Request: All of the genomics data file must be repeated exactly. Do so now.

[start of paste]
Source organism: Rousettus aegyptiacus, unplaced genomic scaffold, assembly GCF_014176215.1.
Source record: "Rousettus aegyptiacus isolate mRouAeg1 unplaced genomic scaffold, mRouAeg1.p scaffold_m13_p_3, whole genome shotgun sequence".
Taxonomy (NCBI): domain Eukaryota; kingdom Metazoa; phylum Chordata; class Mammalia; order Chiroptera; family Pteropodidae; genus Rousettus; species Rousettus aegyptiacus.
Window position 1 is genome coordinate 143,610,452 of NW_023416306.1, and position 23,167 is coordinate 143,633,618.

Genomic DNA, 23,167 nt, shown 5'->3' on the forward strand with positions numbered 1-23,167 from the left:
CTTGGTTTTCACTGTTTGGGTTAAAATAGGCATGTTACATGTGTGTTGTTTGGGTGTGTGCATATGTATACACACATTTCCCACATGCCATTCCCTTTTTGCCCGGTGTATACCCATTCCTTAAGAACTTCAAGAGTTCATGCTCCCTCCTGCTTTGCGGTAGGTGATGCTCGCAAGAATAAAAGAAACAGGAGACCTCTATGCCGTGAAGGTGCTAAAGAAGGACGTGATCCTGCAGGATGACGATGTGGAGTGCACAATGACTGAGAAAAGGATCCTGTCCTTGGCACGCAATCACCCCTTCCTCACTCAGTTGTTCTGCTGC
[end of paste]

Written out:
Source organism: Rousettus aegyptiacus, unplaced genomic scaffold, assembly GCF_014176215.1.
Source record: "Rousettus aegyptiacus isolate mRouAeg1 unplaced genomic scaffold, mRouAeg1.p scaffold_m13_p_3, whole genome shotgun sequence".
Taxonomy (NCBI): domain Eukaryota; kingdom Metazoa; phylum Chordata; class Mammalia; order Chiroptera; family Pteropodidae; genus Rousettus; species Rousettus aegyptiacus.
Window position 1 is genome coordinate 143,610,452 of NW_023416306.1, and position 23,167 is coordinate 143,633,618.

Genomic DNA, 23,167 nt, shown 5'->3' on the forward strand with positions numbered 1-23,167 from the left:
CTTGGTTTTCACTGTTTGGGTTAAAATAGGCATGTTACATGTGTGTTGTTTGGGTGTGTGCATATGTATACACACATTTCCCACATGCCATTCCCTTTTTGCCCGGTGTATACCCATTCCTTAAGAACTTCAAGAGTTCATGCTCCCTCCTGCTTTGCGGTAGGTGATGCTCGCAAGAATAAAAGAAACAGGAGACCTCTATGCCGTGAAGGTGCTAAAGAAGGACGTGATCCTGCAGGATGACGATGTGGAGTGCACAATGACTGAGAAAAGGATCCTGTCCTTGGCACGCAATCACCCCTTCCTCACTCAGTTGTTCTGCTGC